Tips for Saving your Tips!
Oh, TIPPING. One of the personal finance community’s most controversial topics is the focus of today’s blog post! But instead of the standard, cyclical ‘Who should you tip, and why and how much?‘ debate, this post is going to focus on the RECEIVERS of said tip, and tips for saving your tips! (Because I swear I can’t find any consensus about this anywhere!)
It’s no surprise to anybody who reads this blog regularly that I have multiple streams of income. I have a full time day job, I occasionally take weekend jobs here or there, I sometimes write for others and I tend bar casually at a concert hall. The latter one is a recent change, because previously I was just an usher. The best part of moving up to a new position in a job I already had? I get to keep my regular wage that I earned as an usher, and now I have the added bonus of receiving tips.*
When I used to work concession and coat check, tips were maybe the cost of a beer and a burger. Sometimes less on a quiet night? Those tips I simply pocketed and used as coffee money. But now that I’m serving the elixir of life (booze), my tips are higher. HOWEVER, I’m not a regular. I work once a week, maybe twice if I’m able. So this is a fluctuating source of income that can also vary based on the audience, the attendance and even the weather. Since it’s not always reliable, I don’t factor it into my budget for the month, but that doesn’t mean I’m not saving it.
For somebody with multiple sources of income, I really like that tips represent a ‘bonus’ of sorts. Customers like my banter, my charm, my knowledge and humour, and tip me accordingly. I know that many of them tip out of expectation but it’s nice to know that my personality has a part to play too. For that purpose, I’d like to have a little ‘fun’ with that money. But I also want this ‘bonus’ money to factor into my financial goals too.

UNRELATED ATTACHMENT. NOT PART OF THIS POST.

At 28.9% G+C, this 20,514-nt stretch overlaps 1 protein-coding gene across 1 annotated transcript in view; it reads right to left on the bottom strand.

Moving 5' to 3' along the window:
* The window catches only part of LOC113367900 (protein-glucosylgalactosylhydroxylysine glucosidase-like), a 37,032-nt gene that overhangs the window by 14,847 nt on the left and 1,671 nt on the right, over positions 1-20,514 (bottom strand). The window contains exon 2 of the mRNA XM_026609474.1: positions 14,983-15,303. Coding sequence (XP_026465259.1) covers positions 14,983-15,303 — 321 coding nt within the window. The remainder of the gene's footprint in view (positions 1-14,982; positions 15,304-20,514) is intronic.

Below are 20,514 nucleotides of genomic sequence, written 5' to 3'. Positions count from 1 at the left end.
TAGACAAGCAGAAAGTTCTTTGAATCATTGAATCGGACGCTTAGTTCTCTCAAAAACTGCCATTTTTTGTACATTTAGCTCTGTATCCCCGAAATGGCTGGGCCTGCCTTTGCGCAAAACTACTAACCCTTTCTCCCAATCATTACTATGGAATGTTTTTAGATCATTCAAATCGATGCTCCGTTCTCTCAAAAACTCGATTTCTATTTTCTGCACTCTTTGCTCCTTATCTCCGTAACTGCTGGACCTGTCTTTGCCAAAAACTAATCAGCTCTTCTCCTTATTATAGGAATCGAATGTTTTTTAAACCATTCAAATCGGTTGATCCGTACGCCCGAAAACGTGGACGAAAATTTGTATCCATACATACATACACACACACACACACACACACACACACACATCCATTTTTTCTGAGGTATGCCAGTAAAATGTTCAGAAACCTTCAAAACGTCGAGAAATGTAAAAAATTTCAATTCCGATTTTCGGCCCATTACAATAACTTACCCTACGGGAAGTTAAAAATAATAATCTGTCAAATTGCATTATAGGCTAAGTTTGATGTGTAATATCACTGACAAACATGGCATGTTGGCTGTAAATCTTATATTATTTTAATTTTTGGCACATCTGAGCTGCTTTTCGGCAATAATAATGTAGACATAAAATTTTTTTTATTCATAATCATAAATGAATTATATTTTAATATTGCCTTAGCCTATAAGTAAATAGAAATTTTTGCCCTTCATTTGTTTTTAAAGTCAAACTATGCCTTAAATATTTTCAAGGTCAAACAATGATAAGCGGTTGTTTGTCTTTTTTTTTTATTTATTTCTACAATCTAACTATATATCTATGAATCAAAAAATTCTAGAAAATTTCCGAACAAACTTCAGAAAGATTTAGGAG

My Current Tip Strategy
I do a split.
Anytime I make over $100 in a night, I put away 80% of it.
If I make less than $100, I withdraw a $20 and deposit the rest.
There’s just something about having a spare $20 that is so appealing to me. (Can you tell I used to be CRAZY frugal?) $20 represents 3-4 drinks, or dinner and drinks, or a movie and snacks, or a new book and a coffee. It’s a nice amount to spend on some simple luxury, so I like the idea of keeping a $20 at minimum to give myself a little splurge after working so much. The rest I plop straight into one of my savings accounts. I also track all my tips accordingly so I’m going to make a graph after a few months to see how money from tips improves my savings goals.
Remember, this is all the opinion of a person using this as a side-job, not a full-time job. So YMMV.
*I know, I’m super lucky that I work at a place that pays me an AMAZING regular wage on top of tips. I feel like the service industry would have more long-term staff if this was the situation everywhere. Many of my coworkers in F&B are some of the people who have worked there the longest. Well-compensated staff stay and improve customer experience for everybody! Who knew?
Do you have a job in the service economy? How are you saving your tips?